The Pathological Export Boom and the Bazaar Effect: How to Solve the German Puzzle
Germany is the laggard of Europe, yet the country is world champion in merchandise exports. The paper tries to solve this theoretical and empirical puzzle by diagnosing a 'pathological export boom' and a 'bazaar effect'. Excessively high wages defended by unions and the welfare state against the forces of international low-wage competition destroy too big a fraction of the labour-intensive sectors and drive too much capital and labour into the capital-intensive export sectors, causing both unemployment and excessive value added in exports. Moreover, excessive wages induce too much outsourcing of upstream production activities, which implies that export quantities grow too much in relation to value added contained in exports. Finally, excessive wages cause capital flight resulting in a too large current account surplus. Copyright 2006 The Author Journal compilation 2006 Blackwell Publishing Ltd .
If you experience problems downloading a file, check if you have the proper application to view it first. In case of further problems read the IDEAS help page. Note that these files are not on the IDEAS site. Please be patient as the files may be large.
As the access to this document is restricted, you may want to look for a different version under "Related research" (further below) or search for a different version of it.
Volume (Year): 29 (2006)
Issue (Month): 9 (09)
|Contact details of provider:|| Web page: http://www.blackwellpublishing.com/journal.asp?ref=0378-5920 |
|Order Information:||Web: http://www.blackwellpublishing.com/subs.asp?ref=0378-5920|
References listed on IDEAS
Please report citation or reference errors to , or , if you are the registered author of the cited work, log in to your RePEc Author Service profile, click on "citations" and make appropriate adjustments.:
- Hans-Werner Sinn & Wolfgang Ochel, 2003.
"Social Union, Convergence and Migration,"
CESifo Working Paper Series
961, CESifo Group Munich.
- Paul Krugman, 1995. "Growing World Trade: Causes and Consequences," Brookings Papers on Economic Activity, Economic Studies Program, The Brookings Institution, vol. 26(1, 25th A), pages 327-377.
- Brecher, Richard A, 1974. "Minimum Wage Rates and the Pure Theory of International Trade," The Quarterly Journal of Economics, MIT Press, vol. 88(1), pages 98-116, February.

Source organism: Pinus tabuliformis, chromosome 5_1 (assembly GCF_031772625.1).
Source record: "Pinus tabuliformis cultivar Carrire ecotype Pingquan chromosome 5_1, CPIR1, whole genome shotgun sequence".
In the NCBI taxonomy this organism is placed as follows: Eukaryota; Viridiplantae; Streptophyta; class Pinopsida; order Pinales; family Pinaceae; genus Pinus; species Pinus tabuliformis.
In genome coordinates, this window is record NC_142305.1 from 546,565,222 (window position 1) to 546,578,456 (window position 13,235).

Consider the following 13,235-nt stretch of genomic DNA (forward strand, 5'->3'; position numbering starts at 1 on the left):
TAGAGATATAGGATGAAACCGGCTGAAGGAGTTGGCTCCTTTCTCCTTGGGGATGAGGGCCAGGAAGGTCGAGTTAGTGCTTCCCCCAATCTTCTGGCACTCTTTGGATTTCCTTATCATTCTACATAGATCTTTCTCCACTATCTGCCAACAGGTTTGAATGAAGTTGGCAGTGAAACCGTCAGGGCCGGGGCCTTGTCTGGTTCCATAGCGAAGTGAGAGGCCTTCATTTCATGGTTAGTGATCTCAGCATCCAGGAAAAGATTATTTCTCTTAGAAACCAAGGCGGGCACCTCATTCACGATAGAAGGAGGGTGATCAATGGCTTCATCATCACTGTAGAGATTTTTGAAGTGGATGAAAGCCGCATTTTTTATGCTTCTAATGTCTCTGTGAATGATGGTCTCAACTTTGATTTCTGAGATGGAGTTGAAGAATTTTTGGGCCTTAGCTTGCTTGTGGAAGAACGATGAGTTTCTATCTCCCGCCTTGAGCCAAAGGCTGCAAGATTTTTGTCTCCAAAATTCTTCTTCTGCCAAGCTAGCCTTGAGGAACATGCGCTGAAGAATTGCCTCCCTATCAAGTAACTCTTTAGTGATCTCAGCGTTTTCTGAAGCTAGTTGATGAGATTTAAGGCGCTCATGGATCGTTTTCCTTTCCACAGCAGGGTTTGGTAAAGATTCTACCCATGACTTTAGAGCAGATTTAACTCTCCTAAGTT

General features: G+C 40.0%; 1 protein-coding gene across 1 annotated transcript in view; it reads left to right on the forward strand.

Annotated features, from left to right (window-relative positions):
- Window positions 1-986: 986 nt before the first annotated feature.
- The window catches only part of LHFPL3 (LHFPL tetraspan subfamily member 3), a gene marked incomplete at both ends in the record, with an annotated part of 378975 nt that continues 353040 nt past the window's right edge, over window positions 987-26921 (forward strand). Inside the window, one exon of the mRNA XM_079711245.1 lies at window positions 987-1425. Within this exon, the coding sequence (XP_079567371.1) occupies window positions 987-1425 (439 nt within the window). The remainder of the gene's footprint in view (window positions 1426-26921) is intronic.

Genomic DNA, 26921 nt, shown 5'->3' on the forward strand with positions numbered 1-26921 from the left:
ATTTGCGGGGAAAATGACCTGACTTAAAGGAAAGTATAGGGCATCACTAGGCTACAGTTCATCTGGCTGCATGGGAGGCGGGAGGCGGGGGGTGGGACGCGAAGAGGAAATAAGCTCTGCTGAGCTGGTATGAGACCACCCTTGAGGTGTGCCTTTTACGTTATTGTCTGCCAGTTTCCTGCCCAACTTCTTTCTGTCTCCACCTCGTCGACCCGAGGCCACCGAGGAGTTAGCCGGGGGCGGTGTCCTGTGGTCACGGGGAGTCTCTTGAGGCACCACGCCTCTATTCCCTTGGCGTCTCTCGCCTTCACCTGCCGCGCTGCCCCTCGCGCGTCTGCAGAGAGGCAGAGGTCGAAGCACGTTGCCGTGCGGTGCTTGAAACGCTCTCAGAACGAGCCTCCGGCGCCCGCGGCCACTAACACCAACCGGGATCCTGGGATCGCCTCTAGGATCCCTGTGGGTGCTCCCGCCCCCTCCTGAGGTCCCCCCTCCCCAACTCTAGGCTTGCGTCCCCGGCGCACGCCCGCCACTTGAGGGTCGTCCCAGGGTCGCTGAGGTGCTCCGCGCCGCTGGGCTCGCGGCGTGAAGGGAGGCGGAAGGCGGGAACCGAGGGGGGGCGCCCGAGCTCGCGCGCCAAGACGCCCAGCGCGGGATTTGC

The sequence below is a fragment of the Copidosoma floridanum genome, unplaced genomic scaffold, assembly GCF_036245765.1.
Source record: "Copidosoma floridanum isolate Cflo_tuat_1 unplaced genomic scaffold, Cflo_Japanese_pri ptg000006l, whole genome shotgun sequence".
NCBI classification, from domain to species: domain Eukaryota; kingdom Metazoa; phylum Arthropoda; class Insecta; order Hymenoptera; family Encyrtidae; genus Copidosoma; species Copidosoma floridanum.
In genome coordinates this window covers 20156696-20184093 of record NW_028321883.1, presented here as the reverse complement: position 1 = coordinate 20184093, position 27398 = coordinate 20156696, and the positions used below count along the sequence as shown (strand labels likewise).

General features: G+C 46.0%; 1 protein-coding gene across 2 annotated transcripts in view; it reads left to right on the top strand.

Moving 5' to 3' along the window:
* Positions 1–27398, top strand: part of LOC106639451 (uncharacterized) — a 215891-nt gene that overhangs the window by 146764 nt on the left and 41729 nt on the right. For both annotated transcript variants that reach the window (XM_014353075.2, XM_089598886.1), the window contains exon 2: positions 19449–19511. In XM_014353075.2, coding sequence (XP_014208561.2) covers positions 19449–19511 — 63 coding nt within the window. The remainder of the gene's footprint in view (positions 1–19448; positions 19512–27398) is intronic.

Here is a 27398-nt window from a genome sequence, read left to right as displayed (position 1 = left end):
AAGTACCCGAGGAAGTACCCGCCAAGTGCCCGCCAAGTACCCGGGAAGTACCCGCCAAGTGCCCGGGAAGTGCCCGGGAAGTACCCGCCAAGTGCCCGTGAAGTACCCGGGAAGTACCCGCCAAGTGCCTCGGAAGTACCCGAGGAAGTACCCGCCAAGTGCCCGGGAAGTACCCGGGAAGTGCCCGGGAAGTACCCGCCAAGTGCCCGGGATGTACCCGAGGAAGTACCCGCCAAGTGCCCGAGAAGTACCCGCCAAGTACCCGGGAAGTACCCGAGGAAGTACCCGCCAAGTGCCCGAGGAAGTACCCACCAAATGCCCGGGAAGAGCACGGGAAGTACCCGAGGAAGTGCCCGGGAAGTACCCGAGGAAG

- Ferdinand Dudenhöffer, 2005. "Wie viel Deutschland steckt im Porsche?," Ifo Schnelldienst, Ifo Institute for Economic Research at the University of Munich, vol. 58(24), pages 03-05, December.
- Peter Egger & Michael Pfaffermayr, 2006. "Spatial convergence," Papers in Regional Science, Wiley Blackwell, vol. 85(2), pages 199-215, 06.
- Davis, Donald R, 1998. "Does European Unemployment Prop Up American Wages? National Labor Markets and Global Trade," American Economic Review, American Economic Association, vol. 88(3), pages 478-94, June.
When requesting a correction, please mention this item's handle: RePEc:bla:worlde:v:29:y:2006:i:9:p:1157-1175. See general information about how to correct material in RePEc.
For technical questions regarding this item, or to correct its authors, title, abstract, bibliographic or download information, contact: (Wiley-Blackwell Digital Licensing)or (Christopher F. Baum)
If you have authored this item and are not yet registered with RePEc, we encourage you to do it here. This allows to link your profile to this item. It also allows you to accept potential citations to this item that we are uncertain about.
If references are entirely missing, you can add them using this form.
If the full references list an item that is present in RePEc, but the system did not link to it, you can help with this form.
If you know of missing items citing this one, you can help us creating those links by adding the relevant references in the same way as above, for each refering item. If you are a registered author of this item, you may also want to check the "citations" tab in your profile, as there may be some citations waiting for confirmation.
Please note that corrections may take a couple of weeks to filter through the various RePEc services.